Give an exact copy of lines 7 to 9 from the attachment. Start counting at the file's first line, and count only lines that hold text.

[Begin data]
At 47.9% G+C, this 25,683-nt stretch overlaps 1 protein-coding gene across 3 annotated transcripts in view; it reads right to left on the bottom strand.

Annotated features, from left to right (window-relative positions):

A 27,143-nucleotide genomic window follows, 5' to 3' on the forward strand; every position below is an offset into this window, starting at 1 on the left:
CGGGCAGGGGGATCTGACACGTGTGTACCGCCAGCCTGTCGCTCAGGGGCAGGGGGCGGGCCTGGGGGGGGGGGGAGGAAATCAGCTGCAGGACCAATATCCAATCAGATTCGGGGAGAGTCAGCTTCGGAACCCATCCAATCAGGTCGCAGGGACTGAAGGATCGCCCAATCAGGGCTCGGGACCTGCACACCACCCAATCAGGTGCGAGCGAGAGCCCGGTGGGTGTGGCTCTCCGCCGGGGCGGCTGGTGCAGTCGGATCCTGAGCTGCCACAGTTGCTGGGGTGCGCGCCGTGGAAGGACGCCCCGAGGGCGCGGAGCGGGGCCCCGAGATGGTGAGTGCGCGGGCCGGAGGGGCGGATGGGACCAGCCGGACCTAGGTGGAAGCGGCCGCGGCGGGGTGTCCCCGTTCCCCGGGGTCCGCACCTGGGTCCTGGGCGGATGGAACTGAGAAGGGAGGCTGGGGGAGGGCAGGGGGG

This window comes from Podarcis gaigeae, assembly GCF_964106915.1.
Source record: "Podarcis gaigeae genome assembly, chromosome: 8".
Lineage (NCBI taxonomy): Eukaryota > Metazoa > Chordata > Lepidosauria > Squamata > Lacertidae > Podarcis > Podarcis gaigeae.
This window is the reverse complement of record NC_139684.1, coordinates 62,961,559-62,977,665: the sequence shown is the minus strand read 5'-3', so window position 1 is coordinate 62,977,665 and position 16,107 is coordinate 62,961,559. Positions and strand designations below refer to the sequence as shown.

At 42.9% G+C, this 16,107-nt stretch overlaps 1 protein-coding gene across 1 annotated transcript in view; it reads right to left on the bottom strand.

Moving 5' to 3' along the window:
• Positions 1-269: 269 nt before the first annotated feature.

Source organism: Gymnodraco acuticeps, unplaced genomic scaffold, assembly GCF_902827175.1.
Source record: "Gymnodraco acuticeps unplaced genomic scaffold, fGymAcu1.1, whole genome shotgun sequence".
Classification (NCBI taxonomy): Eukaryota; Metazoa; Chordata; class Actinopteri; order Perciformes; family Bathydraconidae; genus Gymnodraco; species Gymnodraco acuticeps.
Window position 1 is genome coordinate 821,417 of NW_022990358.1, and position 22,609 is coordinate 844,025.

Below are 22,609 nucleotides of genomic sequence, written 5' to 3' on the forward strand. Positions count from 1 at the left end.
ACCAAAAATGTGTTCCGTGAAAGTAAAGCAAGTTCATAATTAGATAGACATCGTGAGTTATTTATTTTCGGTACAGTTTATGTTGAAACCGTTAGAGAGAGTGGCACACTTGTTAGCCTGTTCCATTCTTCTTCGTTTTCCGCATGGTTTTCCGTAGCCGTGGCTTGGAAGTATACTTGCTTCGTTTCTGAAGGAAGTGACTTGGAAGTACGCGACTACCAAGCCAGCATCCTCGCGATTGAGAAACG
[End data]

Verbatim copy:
Lineage (NCBI taxonomy): Eukaryota > Metazoa > Chordata > Lepidosauria > Squamata > Lacertidae > Podarcis > Podarcis gaigeae.
This window is the reverse complement of record NC_139684.1, coordinates 62,961,559-62,977,665: the sequence shown is the minus strand read 5'-3', so window position 1 is coordinate 62,977,665 and position 16,107 is coordinate 62,961,559. Positions and strand designations below refer to the sequence as shown.

At 42.9% G+C, this 16,107-nt stretch overlaps 1 protein-coding gene across 1 annotated transcript in view; it reads right to left on the bottom strand.